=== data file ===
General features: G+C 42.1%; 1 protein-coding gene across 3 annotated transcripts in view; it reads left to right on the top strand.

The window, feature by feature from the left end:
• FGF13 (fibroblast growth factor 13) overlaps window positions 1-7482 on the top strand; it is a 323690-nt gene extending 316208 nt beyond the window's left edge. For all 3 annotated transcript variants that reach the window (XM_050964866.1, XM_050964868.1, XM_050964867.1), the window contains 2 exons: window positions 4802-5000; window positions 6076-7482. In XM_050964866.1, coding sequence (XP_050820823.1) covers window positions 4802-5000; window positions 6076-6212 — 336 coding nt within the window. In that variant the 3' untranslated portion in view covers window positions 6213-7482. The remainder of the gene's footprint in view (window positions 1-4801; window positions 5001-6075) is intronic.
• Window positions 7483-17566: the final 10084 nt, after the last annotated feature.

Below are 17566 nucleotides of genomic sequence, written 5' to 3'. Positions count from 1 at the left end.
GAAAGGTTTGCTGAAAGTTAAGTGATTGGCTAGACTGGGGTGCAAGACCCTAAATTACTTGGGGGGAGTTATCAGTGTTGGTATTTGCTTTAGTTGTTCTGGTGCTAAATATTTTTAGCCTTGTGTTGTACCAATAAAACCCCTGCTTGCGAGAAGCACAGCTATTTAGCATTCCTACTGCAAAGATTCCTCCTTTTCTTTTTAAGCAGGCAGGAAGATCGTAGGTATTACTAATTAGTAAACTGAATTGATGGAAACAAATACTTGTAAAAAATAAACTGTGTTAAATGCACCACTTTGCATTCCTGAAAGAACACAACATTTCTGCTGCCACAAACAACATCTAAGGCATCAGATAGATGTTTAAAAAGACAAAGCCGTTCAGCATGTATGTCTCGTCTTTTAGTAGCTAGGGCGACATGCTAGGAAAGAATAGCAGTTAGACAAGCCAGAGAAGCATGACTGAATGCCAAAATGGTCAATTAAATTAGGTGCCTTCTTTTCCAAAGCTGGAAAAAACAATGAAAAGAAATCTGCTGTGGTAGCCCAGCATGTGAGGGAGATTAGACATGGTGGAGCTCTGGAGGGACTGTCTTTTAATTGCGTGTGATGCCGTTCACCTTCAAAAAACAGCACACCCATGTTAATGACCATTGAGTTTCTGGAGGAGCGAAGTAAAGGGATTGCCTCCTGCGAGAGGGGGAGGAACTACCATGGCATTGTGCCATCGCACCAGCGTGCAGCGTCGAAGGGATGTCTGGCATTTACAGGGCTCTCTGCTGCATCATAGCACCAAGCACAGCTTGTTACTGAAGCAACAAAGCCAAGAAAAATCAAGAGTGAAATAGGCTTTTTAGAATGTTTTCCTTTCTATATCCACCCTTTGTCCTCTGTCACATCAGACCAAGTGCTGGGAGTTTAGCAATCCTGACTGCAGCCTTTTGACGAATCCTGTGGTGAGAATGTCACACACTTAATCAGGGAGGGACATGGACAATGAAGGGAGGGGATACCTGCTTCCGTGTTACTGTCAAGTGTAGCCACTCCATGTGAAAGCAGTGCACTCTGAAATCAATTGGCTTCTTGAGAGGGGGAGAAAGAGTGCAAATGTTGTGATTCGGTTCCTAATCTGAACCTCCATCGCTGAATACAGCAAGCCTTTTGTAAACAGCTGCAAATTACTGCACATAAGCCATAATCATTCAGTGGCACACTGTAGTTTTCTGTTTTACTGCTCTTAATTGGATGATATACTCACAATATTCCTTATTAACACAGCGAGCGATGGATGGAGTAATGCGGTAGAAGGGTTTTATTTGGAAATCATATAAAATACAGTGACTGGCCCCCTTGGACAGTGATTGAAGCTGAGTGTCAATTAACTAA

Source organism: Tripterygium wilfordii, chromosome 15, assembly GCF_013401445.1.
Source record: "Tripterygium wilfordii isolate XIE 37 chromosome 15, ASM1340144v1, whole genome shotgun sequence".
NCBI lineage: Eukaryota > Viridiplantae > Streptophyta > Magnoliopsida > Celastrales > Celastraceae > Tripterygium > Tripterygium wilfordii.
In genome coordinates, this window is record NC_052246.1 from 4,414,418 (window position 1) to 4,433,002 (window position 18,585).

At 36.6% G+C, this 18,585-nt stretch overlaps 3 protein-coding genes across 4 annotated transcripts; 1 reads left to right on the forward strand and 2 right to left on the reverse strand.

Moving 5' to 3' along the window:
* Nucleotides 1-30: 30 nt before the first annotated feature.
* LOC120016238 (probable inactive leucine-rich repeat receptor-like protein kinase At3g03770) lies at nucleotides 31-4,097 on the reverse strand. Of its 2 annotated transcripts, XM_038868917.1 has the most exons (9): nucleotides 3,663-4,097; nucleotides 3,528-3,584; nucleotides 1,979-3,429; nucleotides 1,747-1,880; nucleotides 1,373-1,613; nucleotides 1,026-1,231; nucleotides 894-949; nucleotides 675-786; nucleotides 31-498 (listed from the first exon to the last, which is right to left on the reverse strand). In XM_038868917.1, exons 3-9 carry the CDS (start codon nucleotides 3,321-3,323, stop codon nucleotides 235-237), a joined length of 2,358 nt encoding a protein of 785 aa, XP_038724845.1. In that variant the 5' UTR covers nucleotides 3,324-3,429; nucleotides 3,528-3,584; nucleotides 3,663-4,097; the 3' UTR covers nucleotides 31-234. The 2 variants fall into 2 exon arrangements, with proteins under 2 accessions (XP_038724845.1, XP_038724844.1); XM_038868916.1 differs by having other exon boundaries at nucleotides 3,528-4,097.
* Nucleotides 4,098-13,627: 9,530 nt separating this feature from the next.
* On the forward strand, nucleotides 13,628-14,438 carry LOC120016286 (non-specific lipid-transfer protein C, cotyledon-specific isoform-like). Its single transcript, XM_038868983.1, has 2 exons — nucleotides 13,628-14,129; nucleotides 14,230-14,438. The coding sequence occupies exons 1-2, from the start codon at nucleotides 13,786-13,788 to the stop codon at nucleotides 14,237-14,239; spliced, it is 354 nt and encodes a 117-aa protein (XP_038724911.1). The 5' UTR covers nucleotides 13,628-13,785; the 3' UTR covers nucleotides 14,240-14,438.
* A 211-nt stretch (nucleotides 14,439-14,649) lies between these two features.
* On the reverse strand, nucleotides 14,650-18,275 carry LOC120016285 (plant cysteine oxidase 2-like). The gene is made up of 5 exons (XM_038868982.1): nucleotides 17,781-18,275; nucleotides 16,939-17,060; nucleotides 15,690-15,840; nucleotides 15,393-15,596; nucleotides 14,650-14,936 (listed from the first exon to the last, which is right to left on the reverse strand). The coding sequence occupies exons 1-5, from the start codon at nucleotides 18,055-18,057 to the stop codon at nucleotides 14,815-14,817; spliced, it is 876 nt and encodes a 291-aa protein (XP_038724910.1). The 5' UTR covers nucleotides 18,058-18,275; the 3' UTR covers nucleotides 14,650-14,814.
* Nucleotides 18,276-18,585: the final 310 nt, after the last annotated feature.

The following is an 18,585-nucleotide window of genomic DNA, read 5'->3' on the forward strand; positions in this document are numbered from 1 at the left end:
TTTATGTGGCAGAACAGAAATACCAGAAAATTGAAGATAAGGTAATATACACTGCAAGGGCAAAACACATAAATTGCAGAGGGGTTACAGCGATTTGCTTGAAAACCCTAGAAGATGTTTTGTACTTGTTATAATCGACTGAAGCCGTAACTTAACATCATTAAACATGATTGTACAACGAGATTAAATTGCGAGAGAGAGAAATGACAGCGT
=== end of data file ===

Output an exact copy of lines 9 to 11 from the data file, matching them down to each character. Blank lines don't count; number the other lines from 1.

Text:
NCBI lineage: Eukaryota > Viridiplantae > Streptophyta > Magnoliopsida > Celastrales > Celastraceae > Tripterygium > Tripterygium wilfordii.
In genome coordinates, this window is record NC_052246.1 from 4,414,418 (window position 1) to 4,433,002 (window position 18,585).

At 36.6% G+C, this 18,585-nt stretch overlaps 3 protein-coding genes across 4 annotated transcripts; 1 reads left to right on the forward strand and 2 right to left on the reverse strand.